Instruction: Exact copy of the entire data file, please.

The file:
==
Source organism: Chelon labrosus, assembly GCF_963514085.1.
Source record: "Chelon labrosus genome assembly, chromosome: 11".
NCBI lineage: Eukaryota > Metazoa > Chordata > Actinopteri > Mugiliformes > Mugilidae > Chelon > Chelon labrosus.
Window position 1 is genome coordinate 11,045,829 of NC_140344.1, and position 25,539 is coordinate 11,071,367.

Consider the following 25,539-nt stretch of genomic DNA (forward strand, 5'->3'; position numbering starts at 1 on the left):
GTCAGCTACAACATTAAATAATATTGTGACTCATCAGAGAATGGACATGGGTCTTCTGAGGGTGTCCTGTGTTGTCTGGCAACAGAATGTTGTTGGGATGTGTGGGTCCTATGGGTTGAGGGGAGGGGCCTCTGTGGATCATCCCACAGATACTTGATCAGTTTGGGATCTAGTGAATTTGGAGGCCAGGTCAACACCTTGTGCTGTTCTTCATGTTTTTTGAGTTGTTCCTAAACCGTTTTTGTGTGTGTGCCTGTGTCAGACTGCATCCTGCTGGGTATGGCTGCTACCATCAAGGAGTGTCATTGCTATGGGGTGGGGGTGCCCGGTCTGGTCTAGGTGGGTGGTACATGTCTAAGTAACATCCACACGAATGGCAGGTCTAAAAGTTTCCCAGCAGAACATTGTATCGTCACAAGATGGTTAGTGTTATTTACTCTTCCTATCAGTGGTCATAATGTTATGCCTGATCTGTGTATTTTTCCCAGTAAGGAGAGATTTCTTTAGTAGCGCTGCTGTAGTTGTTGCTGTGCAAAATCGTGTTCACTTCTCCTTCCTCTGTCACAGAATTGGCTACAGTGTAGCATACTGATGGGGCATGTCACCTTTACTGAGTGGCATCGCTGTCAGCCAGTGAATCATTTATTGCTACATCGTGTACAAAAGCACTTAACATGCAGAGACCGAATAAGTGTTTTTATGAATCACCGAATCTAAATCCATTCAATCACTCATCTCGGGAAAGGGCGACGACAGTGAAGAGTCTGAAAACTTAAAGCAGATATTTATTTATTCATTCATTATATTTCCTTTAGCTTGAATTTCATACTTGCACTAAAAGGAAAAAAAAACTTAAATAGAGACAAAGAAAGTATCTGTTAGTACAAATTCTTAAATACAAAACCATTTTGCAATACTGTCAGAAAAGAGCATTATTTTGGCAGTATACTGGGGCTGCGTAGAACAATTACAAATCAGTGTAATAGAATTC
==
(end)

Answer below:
Source organism: Chelon labrosus, assembly GCF_963514085.1.
Source record: "Chelon labrosus genome assembly, chromosome: 11".
NCBI lineage: Eukaryota > Metazoa > Chordata > Actinopteri > Mugiliformes > Mugilidae > Chelon > Chelon labrosus.
Window position 1 is genome coordinate 11,045,829 of NC_140344.1, and position 25,539 is coordinate 11,071,367.

Consider the following 25,539-nt stretch of genomic DNA (forward strand, 5'->3'; position numbering starts at 1 on the left):
GTCAGCTACAACATTAAATAATATTGTGACTCATCAGAGAATGGACATGGGTCTTCTGAGGGTGTCCTGTGTTGTCTGGCAACAGAATGTTGTTGGGATGTGTGGGTCCTATGGGTTGAGGGGAGGGGCCTCTGTGGATCATCCCACAGATACTTGATCAGTTTGGGATCTAGTGAATTTGGAGGCCAGGTCAACACCTTGTGCTGTTCTTCATGTTTTTTGAGTTGTTCCTAAACCGTTTTTGTGTGTGTGCCTGTGTCAGACTGCATCCTGCTGGGTATGGCTGCTACCATCAAGGAGTGTCATTGCTATGGGGTGGGGGTGCCCGGTCTGGTCTAGGTGGGTGGTACATGTCTAAGTAACATCCACACGAATGGCAGGTCTAAAAGTTTCCCAGCAGAACATTGTATCGTCACAAGATGGTTAGTGTTATTTACTCTTCCTATCAGTGGTCATAATGTTATGCCTGATCTGTGTATTTTTCCCAGTAAGGAGAGATTTCTTTAGTAGCGCTGCTGTAGTTGTTGCTGTGCAAAATCGTGTTCACTTCTCCTTCCTCTGTCACAGAATTGGCTACAGTGTAGCATACTGATGGGGCATGTCACCTTTACTGAGTGGCATCGCTGTCAGCCAGTGAATCATTTATTGCTACATCGTGTACAAAAGCACTTAACATGCAGAGACCGAATAAGTGTTTTTATGAATCACCGAATCTAAATCCATTCAATCACTCATCTCGGGAAAGGGCGACGACAGTGAAGAGTCTGAAAACTTAAAGCAGATATTTATTTATTCATTCATTATATTTCCTTTAGCTTGAATTTCATACTTGCACTAAAAGGAAAAAAAAACTTAAATAGAGACAAAGAAAGTATCTGTTAGTACAAATTCTTAAATACAAAACCATTTTGCAATACTGTCAGAAAAGAGCATTATTTTGGCAGTATACTGGGGCTGCGTAGAACAATTACAAATCAGTGTAATAGAATTC